“Unless you leave room for serendipity, how can the divine enter in? The beginning of the adventure of finding yourself is to lose your way.”
In this quote, Joseph Campbell describes the pilgrim principle I call, “Getting lost and being found.”
My first trip to Paris (that I wrote about last week) was rife with “lost” experiences. After I recovered from the first day’s strangeness, I ventured further into the city. My initial ride on the metro had me traveling away from my destination and I noticed I was responding in Spanish instead of French when anyone asked me a question. After righting the wrong direction, I met two English-speaking young women on the train and felt myself calmed by our common language. Finishing the ride, we emerged from the underground to a miracle—the creamy vision of Notre Dame surrounded by cloud-dappled blue skies. My heart paused and I knew I’d found a friend in “Our Lady.”
There is something profound about stepping into a landscape where millions of pilgrims have gone before you. Centuries-old cathedrals are notorious for that out-of-time experience. The profundity reminds me of a pilgrimage to the Sinai desert where earth and sky replace mortar and stone. There I felt like Moses or Rebekah of the Old Testament might walk by at any moment… and that would be normal. It was yet one more example of the otherworldly sensation that feels timeless and unknown yet simultaneously known and found.
A similar experience happened while I was sailing on the open Mediterranean Sea. Our 50-foot sailboat and high rolling waves combined to create an ungrounded feeling and the sense of being internally adrift. On our 36-hour crossing, I could have sunk into despair, but the breeze on my face whispered something different. Instead of succumbing to the misery, I closed my eyes and asked for a miracle. I asked to be found. I prayed for connection and felt my toes grip into the rocking boat. Peace rose like the moon. When I opened my eyes, a single dolphin danced across the bow of our boat. My husband witnessed the miracle alongside me. When I told him I’d asked for that dolphin, he smiled knowingly. We had been found.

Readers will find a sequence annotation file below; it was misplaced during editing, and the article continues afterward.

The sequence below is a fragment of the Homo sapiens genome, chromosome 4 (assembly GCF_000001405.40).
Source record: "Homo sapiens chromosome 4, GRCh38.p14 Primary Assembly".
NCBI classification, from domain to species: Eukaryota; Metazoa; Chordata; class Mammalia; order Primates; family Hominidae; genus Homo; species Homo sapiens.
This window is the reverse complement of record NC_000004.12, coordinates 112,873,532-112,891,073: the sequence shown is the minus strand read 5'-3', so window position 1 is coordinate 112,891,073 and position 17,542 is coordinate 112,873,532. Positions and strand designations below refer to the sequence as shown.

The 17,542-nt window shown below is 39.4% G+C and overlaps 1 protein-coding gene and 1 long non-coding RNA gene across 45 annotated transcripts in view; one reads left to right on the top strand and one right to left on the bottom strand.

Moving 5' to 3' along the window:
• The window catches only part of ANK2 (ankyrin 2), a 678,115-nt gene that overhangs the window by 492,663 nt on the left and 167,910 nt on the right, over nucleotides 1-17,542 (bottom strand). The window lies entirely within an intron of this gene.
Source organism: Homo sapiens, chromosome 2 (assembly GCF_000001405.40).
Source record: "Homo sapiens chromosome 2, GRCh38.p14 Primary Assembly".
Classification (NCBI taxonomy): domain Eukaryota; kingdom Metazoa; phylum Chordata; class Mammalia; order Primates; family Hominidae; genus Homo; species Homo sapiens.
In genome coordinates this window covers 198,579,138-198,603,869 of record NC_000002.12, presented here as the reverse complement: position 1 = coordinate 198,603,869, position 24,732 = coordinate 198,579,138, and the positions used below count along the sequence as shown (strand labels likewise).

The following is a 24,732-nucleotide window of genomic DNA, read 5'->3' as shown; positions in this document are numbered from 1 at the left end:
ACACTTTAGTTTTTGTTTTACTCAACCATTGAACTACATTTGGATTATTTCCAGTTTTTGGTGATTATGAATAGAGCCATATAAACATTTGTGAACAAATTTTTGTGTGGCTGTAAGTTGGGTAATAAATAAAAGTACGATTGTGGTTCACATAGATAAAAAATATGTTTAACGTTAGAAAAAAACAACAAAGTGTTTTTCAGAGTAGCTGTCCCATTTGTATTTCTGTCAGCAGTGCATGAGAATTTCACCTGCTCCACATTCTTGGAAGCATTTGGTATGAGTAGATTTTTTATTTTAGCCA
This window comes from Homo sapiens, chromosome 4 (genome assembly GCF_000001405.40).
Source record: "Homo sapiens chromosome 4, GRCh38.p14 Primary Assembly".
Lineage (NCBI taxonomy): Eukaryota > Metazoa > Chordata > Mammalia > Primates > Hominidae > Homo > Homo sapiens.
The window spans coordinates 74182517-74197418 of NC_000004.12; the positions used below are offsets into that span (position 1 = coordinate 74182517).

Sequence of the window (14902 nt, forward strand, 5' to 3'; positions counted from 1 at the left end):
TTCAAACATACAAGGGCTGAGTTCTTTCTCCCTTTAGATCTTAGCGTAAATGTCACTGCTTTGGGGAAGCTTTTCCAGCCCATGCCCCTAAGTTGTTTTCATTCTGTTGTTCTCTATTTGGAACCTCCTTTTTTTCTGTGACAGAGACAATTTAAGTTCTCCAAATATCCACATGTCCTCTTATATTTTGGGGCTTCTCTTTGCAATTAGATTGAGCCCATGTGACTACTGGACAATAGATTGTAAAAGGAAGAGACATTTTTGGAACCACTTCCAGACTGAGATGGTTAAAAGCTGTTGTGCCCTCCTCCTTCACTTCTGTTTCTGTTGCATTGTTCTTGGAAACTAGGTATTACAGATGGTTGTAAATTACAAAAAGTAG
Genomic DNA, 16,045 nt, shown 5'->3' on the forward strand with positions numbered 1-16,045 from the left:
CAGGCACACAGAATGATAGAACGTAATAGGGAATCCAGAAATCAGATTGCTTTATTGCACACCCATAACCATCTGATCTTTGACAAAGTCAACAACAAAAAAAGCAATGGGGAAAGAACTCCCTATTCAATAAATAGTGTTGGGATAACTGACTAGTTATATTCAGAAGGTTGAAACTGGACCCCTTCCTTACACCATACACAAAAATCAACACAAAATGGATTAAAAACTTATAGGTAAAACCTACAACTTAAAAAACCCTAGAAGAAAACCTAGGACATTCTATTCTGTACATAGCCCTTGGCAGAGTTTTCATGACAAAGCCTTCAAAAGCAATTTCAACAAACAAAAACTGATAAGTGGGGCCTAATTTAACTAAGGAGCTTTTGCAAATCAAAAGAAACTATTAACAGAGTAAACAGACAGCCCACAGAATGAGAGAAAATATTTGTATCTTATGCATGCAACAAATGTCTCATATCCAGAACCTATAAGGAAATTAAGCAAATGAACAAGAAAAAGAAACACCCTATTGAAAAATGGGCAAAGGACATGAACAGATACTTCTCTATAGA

“I once was lost but now am found
was blind, but now I see.”
lyrics from Amazing Grace
In Paris this past fall, I had an inexplicable urge one evening to go to the area around Place St. Michel. Once there I strolled through the lively streets where restaurateurs stood on the sidewalk and beckoned patrons to come inside. Young couples strolled arm in arm and laughter poured out of open doorways and balconies. I knew this area well. I’d been there many times during the day. I did not feel lost, but I was slightly unsettled.
“Notre Dame,” came the whisper through the moonlight. “Notre Dame.”
Crossing the street, I stepped inside “Our Lady” and discovered a mass in progress. The music resounded in achingly beautiful strains. I listened in awe, tears in my eyes, a lump in my throat. Words I could not translate with my ear melted into my soul. Something shifted and the unsettled sensation dissipated. I had been found… even when I didn’t know I was lost.
This is the pilgrim’s path—opening up to the way of curiosity with willingness, desire, and delight. It’s about perspective and a touch of grace. Allowing ourselves to get lost in order to be found.
This week I invite you to get lost! Go for a walk or drive with no destination in mind. Pause at each crossroads and listen for the direction to take. Or take music along and turn left or right each time a song comes to an end. Let your curiosity lead the way. See what finds you and please share. I’d love to know!